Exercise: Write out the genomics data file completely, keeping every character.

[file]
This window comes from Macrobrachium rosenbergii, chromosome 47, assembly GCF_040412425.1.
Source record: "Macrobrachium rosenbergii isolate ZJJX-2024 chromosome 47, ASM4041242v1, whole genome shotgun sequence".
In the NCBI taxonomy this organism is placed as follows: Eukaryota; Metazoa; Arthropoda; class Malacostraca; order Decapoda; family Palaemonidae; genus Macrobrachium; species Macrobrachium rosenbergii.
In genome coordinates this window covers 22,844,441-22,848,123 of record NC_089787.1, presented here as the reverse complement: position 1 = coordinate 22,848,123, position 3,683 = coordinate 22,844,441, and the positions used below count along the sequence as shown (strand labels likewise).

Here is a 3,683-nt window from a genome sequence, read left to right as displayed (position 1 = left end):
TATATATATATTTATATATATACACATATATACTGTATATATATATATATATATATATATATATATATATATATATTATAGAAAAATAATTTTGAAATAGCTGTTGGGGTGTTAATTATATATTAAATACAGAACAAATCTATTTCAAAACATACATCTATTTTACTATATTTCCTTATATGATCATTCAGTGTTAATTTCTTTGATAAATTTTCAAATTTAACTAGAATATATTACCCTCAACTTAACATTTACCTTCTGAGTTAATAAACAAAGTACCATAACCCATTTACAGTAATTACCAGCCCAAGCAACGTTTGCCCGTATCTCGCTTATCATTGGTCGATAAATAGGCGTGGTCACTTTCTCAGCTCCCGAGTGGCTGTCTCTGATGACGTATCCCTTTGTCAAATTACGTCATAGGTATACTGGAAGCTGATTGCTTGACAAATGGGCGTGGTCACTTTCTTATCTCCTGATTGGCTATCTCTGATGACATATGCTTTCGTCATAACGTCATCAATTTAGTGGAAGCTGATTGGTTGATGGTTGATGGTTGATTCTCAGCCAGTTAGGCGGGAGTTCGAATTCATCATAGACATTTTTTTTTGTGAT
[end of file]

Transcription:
This window comes from Macrobrachium rosenbergii, chromosome 47, assembly GCF_040412425.1.
Source record: "Macrobrachium rosenbergii isolate ZJJX-2024 chromosome 47, ASM4041242v1, whole genome shotgun sequence".
In the NCBI taxonomy this organism is placed as follows: Eukaryota; Metazoa; Arthropoda; class Malacostraca; order Decapoda; family Palaemonidae; genus Macrobrachium; species Macrobrachium rosenbergii.
In genome coordinates this window covers 22,844,441-22,848,123 of record NC_089787.1, presented here as the reverse complement: position 1 = coordinate 22,848,123, position 3,683 = coordinate 22,844,441, and the positions used below count along the sequence as shown (strand labels likewise).

Here is a 3,683-nt window from a genome sequence, read left to right as displayed (position 1 = left end):
TATATATATATTTATATATATACACATATATACTGTATATATATATATATATATATATATATATATATATATATATTATAGAAAAATAATTTTGAAATAGCTGTTGGGGTGTTAATTATATATTAAATACAGAACAAATCTATTTCAAAACATACATCTATTTTACTATATTTCCTTATATGATCATTCAGTGTTAATTTCTTTGATAAATTTTCAAATTTAACTAGAATATATTACCCTCAACTTAACATTTACCTTCTGAGTTAATAAACAAAGTACCATAACCCATTTACAGTAATTACCAGCCCAAGCAACGTTTGCCCGTATCTCGCTTATCATTGGTCGATAAATAGGCGTGGTCACTTTCTCAGCTCCCGAGTGGCTGTCTCTGATGACGTATCCCTTTGTCAAATTACGTCATAGGTATACTGGAAGCTGATTGCTTGACAAATGGGCGTGGTCACTTTCTTATCTCCTGATTGGCTATCTCTGATGACATATGCTTTCGTCATAACGTCATCAATTTAGTGGAAGCTGATTGGTTGATGGTTGATGGTTGATTCTCAGCCAGTTAGGCGGGAGTTCGAATTCATCATAGACATTTTTTTTTGTGAT